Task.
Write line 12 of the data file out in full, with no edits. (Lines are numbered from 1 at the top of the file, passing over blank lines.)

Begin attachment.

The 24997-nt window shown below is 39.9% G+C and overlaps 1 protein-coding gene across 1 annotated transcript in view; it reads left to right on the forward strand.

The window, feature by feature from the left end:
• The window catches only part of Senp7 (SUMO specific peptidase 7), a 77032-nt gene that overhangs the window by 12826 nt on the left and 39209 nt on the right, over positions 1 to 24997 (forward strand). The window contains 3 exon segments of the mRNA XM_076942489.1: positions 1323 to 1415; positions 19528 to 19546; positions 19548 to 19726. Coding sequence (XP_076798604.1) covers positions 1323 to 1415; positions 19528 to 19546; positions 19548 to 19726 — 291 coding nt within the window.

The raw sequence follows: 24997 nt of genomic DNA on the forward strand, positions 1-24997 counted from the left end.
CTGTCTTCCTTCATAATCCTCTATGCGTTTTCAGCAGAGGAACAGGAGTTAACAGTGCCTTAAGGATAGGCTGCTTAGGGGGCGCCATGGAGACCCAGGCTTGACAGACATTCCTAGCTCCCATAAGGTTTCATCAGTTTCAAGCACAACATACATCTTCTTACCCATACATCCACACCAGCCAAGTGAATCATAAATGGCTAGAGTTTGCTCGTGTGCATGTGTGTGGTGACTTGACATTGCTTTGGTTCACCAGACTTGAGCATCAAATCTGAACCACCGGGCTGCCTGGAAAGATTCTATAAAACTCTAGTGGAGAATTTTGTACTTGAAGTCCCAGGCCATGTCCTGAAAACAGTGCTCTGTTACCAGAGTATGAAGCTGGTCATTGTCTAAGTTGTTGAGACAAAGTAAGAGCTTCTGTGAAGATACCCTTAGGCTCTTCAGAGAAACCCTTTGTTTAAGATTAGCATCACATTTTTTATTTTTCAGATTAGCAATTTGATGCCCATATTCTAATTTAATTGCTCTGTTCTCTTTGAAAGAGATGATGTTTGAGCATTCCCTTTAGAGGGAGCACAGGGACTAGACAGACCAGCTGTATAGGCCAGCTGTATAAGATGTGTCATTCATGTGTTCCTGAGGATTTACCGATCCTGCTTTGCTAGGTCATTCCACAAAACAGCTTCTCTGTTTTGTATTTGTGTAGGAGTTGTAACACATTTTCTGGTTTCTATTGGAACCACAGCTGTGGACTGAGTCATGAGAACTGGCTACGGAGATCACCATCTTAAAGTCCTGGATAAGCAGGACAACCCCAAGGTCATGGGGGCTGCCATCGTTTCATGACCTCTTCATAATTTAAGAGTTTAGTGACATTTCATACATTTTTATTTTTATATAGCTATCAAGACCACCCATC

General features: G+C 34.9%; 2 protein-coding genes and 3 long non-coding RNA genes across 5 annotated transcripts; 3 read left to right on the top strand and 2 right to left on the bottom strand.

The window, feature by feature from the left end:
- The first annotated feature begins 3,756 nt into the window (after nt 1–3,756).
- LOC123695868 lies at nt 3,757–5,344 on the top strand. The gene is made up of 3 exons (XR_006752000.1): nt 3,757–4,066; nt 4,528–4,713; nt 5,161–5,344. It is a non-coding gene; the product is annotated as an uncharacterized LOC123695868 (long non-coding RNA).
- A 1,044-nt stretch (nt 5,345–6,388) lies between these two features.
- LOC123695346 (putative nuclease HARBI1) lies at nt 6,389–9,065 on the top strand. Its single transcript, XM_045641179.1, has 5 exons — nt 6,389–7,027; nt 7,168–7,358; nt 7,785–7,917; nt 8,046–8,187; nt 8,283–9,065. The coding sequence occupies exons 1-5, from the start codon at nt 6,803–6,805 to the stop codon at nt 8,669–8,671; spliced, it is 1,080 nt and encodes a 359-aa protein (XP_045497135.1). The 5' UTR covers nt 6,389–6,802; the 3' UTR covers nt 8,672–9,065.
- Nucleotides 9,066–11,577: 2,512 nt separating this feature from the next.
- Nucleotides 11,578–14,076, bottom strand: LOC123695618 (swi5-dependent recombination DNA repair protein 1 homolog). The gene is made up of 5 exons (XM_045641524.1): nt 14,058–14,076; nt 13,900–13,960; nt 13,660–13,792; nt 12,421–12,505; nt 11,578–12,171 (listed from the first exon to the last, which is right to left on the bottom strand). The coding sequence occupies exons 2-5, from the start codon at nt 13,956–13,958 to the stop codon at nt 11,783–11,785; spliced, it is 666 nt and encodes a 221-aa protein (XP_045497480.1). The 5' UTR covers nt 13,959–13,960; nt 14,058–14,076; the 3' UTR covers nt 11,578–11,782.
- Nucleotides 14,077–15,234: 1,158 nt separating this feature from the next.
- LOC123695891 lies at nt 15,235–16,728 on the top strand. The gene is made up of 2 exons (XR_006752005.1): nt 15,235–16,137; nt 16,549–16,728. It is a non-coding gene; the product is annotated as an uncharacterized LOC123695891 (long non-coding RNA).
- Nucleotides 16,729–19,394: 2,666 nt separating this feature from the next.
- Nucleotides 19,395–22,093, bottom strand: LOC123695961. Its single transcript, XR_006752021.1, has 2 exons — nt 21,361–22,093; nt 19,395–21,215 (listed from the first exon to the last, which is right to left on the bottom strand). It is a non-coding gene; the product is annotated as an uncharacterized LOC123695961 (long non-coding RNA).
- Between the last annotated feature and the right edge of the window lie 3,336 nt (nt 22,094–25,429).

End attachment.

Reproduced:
- Nucleotides 9,066–11,577: 2,512 nt separating this feature from the next.